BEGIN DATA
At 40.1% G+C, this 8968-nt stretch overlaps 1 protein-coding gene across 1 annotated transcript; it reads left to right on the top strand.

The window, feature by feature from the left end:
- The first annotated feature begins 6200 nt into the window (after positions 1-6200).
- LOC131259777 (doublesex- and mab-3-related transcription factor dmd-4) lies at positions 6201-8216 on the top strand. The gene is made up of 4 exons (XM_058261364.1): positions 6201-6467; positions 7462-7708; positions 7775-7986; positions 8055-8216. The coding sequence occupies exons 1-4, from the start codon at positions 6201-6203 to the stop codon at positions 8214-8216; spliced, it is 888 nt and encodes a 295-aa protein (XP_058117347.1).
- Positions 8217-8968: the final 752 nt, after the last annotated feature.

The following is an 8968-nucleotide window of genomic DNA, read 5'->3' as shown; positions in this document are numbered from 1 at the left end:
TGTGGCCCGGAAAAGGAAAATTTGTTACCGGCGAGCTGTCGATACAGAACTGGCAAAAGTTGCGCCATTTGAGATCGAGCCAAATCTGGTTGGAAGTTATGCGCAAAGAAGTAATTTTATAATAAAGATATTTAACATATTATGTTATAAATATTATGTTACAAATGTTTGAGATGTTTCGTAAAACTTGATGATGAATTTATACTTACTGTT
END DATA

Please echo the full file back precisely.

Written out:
At 40.1% G+C, this 8968-nt stretch overlaps 1 protein-coding gene across 1 annotated transcript; it reads left to right on the top strand.

The window, feature by feature from the left end:
- The first annotated feature begins 6200 nt into the window (after positions 1-6200).
- LOC131259777 (doublesex- and mab-3-related transcription factor dmd-4) lies at positions 6201-8216 on the top strand. The gene is made up of 4 exons (XM_058261364.1): positions 6201-6467; positions 7462-7708; positions 7775-7986; positions 8055-8216. The coding sequence occupies exons 1-4, from the start codon at positions 6201-6203 to the stop codon at positions 8214-8216; spliced, it is 888 nt and encodes a 295-aa protein (XP_058117347.1).
- Positions 8217-8968: the final 752 nt, after the last annotated feature.

The following is an 8968-nucleotide window of genomic DNA, read 5'->3' as shown; positions in this document are numbered from 1 at the left end:
TGTGGCCCGGAAAAGGAAAATTTGTTACCGGCGAGCTGTCGATACAGAACTGGCAAAAGTTGCGCCATTTGAGATCGAGCCAAATCTGGTTGGAAGTTATGCGCAAAGAAGTAATTTTATAATAAAGATATTTAACATATTATGTTATAAATATTATGTTACAAATGTTTGAGATGTTTCGTAAAACTTGATGATGAATTTATACTTACTGTT